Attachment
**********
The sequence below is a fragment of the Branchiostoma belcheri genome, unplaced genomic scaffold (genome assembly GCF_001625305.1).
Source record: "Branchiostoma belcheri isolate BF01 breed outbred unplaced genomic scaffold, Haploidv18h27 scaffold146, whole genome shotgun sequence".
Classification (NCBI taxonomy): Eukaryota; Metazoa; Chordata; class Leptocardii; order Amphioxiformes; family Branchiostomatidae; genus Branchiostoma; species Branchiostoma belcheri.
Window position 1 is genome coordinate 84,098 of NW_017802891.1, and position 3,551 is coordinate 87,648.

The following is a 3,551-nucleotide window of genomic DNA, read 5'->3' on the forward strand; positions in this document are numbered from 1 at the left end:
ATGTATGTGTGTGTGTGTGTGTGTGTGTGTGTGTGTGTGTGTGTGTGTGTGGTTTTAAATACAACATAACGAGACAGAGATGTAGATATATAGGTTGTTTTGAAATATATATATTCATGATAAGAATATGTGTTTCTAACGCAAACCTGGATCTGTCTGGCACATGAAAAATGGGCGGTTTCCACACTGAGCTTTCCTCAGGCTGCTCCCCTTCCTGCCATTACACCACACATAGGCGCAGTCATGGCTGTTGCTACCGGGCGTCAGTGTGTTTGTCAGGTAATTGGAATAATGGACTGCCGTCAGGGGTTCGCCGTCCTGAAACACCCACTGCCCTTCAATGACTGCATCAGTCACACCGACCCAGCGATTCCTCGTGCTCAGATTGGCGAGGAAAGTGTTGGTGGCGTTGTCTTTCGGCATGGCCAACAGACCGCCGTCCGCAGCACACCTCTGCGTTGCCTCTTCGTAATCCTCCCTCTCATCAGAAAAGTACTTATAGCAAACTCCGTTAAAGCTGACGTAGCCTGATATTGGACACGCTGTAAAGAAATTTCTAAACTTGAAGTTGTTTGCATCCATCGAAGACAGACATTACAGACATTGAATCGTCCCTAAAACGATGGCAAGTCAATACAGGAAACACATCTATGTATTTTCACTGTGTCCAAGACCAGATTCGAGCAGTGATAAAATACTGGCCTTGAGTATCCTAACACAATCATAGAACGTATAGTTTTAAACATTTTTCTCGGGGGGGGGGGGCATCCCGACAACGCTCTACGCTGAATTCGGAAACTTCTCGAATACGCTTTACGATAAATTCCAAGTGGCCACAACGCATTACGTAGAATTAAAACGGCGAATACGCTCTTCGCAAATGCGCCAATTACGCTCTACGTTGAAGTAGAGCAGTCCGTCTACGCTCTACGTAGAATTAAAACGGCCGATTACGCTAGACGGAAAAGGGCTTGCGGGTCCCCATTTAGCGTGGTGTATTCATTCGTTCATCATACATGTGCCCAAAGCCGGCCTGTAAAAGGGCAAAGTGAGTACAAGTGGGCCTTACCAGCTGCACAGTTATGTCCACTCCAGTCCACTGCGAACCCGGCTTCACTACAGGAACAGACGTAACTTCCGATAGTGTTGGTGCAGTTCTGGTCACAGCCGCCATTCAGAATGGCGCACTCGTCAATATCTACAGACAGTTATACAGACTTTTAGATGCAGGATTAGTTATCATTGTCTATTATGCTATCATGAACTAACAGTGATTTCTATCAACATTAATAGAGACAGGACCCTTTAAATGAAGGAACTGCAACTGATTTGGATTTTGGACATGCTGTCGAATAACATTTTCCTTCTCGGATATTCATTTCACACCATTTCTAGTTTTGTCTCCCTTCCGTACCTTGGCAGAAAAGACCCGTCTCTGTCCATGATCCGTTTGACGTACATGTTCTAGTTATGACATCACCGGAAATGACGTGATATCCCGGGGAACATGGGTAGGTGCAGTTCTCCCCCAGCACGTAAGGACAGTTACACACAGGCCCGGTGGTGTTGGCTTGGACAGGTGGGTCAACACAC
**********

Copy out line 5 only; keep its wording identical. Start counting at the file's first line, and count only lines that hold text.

The following is a 3,551-nucleotide window of genomic DNA, read 5'->3' on the forward strand; positions in this document are numbered from 1 at the left end: